Monday, March 31, 2008

Is the Story Enough?

Meaning, in the end, is always a private construct built from the brick of our experience, and the mortar of our mood. In conversation we have opportunities (taken or not) to clarify the speaker's meaning.

Editing allows the print author precision of expression, but still the reader constructs the meaning. Until we can read each others thoughts, communication both oral and written will be problematic. Oral and literate communicatoin rely on completely different skills and yet they are wed in a remarkable way. It is a paradox.

Moving from a pre-literate to a literate culture changed the way in which humans thought. Now we may be moving in the dirction of post-literacy if some of what I have been reading is correct.

At a workshop I atttended recently, the presenter considered the impact technology has on reading and thought. He described a recent event at nearby Vanderbilt University where a student presented his thesis proposal to his professor on a post-it note.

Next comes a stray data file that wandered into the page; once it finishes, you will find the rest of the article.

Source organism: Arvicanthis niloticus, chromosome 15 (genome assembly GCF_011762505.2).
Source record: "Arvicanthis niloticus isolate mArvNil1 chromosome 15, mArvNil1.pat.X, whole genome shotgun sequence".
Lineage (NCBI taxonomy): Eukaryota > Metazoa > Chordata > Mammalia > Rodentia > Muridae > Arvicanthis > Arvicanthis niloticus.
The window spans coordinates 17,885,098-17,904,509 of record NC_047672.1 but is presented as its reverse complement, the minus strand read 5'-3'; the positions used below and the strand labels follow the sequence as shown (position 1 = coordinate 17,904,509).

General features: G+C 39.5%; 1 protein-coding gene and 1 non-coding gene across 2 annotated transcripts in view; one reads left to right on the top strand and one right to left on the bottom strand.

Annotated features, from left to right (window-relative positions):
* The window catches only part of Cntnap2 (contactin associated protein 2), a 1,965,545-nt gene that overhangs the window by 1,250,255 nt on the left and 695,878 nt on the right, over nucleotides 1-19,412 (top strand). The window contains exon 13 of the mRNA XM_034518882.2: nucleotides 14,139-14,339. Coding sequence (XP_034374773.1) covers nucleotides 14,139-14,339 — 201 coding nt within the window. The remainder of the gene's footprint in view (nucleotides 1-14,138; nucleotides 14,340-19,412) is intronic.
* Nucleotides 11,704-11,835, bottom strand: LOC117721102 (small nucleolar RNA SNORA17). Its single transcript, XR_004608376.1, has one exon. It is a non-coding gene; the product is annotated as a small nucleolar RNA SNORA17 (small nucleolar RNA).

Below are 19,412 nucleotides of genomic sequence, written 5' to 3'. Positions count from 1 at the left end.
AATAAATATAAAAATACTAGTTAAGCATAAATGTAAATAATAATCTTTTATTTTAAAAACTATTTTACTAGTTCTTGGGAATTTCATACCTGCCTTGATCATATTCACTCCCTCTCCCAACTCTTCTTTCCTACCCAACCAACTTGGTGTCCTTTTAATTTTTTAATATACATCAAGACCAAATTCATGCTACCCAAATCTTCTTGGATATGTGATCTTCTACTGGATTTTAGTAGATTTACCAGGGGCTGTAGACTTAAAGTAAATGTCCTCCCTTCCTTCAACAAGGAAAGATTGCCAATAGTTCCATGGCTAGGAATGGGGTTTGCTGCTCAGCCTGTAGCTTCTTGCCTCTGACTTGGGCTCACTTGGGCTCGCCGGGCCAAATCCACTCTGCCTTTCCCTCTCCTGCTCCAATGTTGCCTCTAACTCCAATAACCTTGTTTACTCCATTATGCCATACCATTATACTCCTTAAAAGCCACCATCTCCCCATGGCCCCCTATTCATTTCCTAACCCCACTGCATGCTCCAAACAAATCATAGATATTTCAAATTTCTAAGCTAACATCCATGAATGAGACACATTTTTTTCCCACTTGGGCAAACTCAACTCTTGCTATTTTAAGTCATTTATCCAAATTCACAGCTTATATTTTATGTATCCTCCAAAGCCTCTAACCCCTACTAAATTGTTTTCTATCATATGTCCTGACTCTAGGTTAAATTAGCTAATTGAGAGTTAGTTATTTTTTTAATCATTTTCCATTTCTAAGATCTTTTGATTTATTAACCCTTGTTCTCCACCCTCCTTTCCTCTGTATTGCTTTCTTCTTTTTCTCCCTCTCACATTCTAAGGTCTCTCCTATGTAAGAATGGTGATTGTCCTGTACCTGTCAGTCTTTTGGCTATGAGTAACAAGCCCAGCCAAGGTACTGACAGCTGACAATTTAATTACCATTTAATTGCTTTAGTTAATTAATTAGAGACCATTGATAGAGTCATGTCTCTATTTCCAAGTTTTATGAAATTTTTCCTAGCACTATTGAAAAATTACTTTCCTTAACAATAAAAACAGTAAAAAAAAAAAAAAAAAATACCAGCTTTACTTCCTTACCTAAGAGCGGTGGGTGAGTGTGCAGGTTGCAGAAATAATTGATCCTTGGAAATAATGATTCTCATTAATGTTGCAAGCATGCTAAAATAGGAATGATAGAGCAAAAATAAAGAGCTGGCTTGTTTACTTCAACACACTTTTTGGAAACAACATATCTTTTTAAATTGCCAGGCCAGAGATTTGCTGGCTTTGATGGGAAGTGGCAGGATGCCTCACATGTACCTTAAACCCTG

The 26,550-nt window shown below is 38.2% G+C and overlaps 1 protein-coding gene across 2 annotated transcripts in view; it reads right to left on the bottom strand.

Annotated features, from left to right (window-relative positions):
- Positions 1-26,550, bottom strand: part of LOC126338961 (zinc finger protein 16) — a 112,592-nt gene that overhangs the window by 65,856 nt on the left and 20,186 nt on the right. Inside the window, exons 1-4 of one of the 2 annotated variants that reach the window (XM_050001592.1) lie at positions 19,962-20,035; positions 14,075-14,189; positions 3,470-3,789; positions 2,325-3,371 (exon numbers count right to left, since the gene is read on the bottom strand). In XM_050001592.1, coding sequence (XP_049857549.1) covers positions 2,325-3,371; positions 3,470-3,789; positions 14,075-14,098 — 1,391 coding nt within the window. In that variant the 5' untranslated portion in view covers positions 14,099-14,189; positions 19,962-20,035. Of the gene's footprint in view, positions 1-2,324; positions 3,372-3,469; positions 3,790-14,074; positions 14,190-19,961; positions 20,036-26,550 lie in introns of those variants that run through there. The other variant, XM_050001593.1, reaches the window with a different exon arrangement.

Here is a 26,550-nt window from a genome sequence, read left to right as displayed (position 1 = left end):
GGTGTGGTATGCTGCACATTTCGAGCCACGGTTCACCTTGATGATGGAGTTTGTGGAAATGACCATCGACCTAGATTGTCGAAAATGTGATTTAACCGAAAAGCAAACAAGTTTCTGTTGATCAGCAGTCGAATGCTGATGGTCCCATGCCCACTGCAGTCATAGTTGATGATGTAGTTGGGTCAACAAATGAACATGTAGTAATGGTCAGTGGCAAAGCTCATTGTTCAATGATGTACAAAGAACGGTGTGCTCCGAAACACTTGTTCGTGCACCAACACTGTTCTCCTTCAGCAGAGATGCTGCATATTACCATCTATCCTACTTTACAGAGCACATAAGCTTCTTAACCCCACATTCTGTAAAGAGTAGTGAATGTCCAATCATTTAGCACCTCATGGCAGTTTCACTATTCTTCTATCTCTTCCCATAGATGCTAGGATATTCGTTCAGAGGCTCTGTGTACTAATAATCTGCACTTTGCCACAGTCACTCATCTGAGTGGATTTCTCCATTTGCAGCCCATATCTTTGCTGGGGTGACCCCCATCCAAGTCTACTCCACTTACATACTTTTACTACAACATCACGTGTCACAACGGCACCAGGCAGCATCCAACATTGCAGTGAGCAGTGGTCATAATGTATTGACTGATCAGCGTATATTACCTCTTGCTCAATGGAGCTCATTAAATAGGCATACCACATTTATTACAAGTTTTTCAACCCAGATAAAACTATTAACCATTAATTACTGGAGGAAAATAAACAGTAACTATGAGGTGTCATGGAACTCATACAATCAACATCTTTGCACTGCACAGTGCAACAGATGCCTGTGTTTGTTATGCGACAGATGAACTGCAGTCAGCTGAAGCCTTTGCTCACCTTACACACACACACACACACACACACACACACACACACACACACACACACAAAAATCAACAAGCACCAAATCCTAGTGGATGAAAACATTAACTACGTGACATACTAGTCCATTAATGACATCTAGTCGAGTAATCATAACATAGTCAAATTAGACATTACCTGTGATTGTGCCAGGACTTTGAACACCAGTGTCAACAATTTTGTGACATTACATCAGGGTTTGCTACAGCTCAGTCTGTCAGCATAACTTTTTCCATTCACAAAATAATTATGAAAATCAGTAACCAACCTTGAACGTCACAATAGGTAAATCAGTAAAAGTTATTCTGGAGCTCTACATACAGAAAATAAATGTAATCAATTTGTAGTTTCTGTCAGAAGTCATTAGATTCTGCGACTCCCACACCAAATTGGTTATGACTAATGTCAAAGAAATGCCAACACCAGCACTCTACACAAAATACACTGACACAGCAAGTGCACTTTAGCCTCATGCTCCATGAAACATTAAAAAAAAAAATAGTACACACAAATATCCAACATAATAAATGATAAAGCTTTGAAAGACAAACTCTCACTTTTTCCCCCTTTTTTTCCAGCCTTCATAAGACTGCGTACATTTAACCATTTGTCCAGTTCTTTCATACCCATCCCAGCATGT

"Y IPL BFD o +"

For those of us for whom text messaging remains a mystery it translates - "Why the Internet is the biggest F____ deal of our lives."

In his research he asked several professors about the declining use of standard English. One told him that she no longer marks down for spelling, punctuation, and errors in grammar. If the student can cogently argue her point it is enough.

It reminds me of the old Jewish story in which the Rabbi, whenever danger threatens, goes into the forest, lights a fire, and recites a prayer after which the danger passes. He is followed by a succession of Rabbis who take up his mantle. Each one forgets a part of the ritual until the last Rabbi can only tell the story -- but God is gracious and the story is enough...and danger is averted.

So for me this past couple of weeks the question has been -- will technology ultimately improve our thinking and deepen it or will it, as Neil Postman suggests, only broaden exposure as we amuse ourselves ourselves to death?
Will the story be enough?